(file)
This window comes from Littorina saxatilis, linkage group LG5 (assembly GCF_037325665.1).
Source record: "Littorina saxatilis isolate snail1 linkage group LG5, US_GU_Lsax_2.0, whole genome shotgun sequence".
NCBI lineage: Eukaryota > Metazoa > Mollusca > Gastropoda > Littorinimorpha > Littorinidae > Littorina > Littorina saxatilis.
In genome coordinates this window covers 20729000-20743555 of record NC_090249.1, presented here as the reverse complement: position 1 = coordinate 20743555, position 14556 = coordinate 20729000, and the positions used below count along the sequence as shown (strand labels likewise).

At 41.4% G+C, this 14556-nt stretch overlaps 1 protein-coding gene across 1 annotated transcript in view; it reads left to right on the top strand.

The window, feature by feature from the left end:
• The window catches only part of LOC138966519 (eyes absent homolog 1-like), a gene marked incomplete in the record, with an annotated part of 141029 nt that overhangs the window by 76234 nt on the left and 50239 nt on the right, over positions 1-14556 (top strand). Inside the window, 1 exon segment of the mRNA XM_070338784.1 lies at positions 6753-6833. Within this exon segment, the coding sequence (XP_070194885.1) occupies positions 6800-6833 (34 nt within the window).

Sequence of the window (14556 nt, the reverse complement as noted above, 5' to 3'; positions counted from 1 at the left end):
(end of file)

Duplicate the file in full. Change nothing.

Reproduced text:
This window comes from Littorina saxatilis, linkage group LG5 (assembly GCF_037325665.1).
Source record: "Littorina saxatilis isolate snail1 linkage group LG5, US_GU_Lsax_2.0, whole genome shotgun sequence".
NCBI lineage: Eukaryota > Metazoa > Mollusca > Gastropoda > Littorinimorpha > Littorinidae > Littorina > Littorina saxatilis.
In genome coordinates this window covers 20729000-20743555 of record NC_090249.1, presented here as the reverse complement: position 1 = coordinate 20743555, position 14556 = coordinate 20729000, and the positions used below count along the sequence as shown (strand labels likewise).

At 41.4% G+C, this 14556-nt stretch overlaps 1 protein-coding gene across 1 annotated transcript in view; it reads left to right on the top strand.

The window, feature by feature from the left end:
• The window catches only part of LOC138966519 (eyes absent homolog 1-like), a gene marked incomplete in the record, with an annotated part of 141029 nt that overhangs the window by 76234 nt on the left and 50239 nt on the right, over positions 1-14556 (top strand). Inside the window, 1 exon segment of the mRNA XM_070338784.1 lies at positions 6753-6833. Within this exon segment, the coding sequence (XP_070194885.1) occupies positions 6800-6833 (34 nt within the window).

Sequence of the window (14556 nt, the reverse complement as noted above, 5' to 3'; positions counted from 1 at the left end):